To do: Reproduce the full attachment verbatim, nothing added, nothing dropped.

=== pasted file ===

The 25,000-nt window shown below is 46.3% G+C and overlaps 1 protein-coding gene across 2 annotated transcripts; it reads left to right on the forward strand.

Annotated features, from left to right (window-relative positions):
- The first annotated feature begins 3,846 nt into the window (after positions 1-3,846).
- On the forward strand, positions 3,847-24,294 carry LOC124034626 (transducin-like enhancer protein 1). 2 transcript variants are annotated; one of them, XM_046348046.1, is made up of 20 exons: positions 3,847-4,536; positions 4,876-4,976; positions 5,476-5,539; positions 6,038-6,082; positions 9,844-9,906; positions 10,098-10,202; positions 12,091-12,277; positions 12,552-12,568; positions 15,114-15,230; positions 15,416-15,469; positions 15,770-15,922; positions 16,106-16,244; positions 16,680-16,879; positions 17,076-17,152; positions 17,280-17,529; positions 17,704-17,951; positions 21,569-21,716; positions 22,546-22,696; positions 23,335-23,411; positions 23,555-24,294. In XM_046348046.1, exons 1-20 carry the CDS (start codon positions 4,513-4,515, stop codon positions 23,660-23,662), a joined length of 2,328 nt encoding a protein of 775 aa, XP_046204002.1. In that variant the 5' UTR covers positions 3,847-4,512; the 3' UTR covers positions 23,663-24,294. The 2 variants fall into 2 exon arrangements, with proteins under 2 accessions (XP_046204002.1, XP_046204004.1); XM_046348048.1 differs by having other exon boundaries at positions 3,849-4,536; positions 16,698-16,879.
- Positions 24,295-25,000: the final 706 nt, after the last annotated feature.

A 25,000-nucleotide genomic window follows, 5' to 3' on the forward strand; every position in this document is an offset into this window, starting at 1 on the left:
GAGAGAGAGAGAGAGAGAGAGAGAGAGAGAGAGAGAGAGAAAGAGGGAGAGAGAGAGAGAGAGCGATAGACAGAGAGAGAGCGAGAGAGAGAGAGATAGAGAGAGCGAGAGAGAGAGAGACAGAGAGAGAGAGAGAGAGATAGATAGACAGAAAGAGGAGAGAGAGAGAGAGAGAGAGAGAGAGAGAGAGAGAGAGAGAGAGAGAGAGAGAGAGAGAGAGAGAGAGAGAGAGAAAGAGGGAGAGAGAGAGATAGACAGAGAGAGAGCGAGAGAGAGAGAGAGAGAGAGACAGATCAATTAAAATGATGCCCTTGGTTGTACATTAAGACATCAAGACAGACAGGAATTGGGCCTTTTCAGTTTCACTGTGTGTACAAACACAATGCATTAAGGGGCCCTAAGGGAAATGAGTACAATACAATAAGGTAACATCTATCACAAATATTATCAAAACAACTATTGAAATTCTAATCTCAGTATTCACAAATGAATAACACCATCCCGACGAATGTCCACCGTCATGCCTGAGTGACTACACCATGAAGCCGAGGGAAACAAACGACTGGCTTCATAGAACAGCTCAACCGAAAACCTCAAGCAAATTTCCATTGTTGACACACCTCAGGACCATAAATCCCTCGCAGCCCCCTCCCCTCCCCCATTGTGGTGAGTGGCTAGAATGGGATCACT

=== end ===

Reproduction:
The 25,000-nt window shown below is 46.3% G+C and overlaps 1 protein-coding gene across 2 annotated transcripts; it reads left to right on the forward strand.

Annotated features, from left to right (window-relative positions):
- The first annotated feature begins 3,846 nt into the window (after positions 1-3,846).
- On the forward strand, positions 3,847-24,294 carry LOC124034626 (transducin-like enhancer protein 1). 2 transcript variants are annotated; one of them, XM_046348046.1, is made up of 20 exons: positions 3,847-4,536; positions 4,876-4,976; positions 5,476-5,539; positions 6,038-6,082; positions 9,844-9,906; positions 10,098-10,202; positions 12,091-12,277; positions 12,552-12,568; positions 15,114-15,230; positions 15,416-15,469; positions 15,770-15,922; positions 16,106-16,244; positions 16,680-16,879; positions 17,076-17,152; positions 17,280-17,529; positions 17,704-17,951; positions 21,569-21,716; positions 22,546-22,696; positions 23,335-23,411; positions 23,555-24,294. In XM_046348046.1, exons 1-20 carry the CDS (start codon positions 4,513-4,515, stop codon positions 23,660-23,662), a joined length of 2,328 nt encoding a protein of 775 aa, XP_046204002.1. In that variant the 5' UTR covers positions 3,847-4,512; the 3' UTR covers positions 23,663-24,294. The 2 variants fall into 2 exon arrangements, with proteins under 2 accessions (XP_046204002.1, XP_046204004.1); XM_046348048.1 differs by having other exon boundaries at positions 3,849-4,536; positions 16,698-16,879.
- Positions 24,295-25,000: the final 706 nt, after the last annotated feature.

A 25,000-nucleotide genomic window follows, 5' to 3' on the forward strand; every position in this document is an offset into this window, starting at 1 on the left:
GAGAGAGAGAGAGAGAGAGAGAGAGAGAGAGAGAGAGAGAAAGAGGGAGAGAGAGAGAGAGAGCGATAGACAGAGAGAGAGCGAGAGAGAGAGAGATAGAGAGAGCGAGAGAGAGAGAGACAGAGAGAGAGAGAGAGAGATAGATAGACAGAAAGAGGAGAGAGAGAGAGAGAGAGAGAGAGAGAGAGAGAGAGAGAGAGAGAGAGAGAGAGAGAGAGAGAGAGAGAGAGAGAAAGAGGGAGAGAGAGAGATAGACAGAGAGAGAGCGAGAGAGAGAGAGAGAGAGAGACAGATCAATTAAAATGATGCCCTTGGTTGTACATTAAGACATCAAGACAGACAGGAATTGGGCCTTTTCAGTTTCACTGTGTGTACAAACACAATGCATTAAGGGGCCCTAAGGGAAATGAGTACAATACAATAAGGTAACATCTATCACAAATATTATCAAAACAACTATTGAAATTCTAATCTCAGTATTCACAAATGAATAACACCATCCCGACGAATGTCCACCGTCATGCCTGAGTGACTACACCATGAAGCCGAGGGAAACAAACGACTGGCTTCATAGAACAGCTCAACCGAAAACCTCAAGCAAATTTCCATTGTTGACACACCTCAGGACCATAAATCCCTCGCAGCCCCCTCCCCTCCCCCATTGTGGTGAGTGGCTAGAATGGGATCACT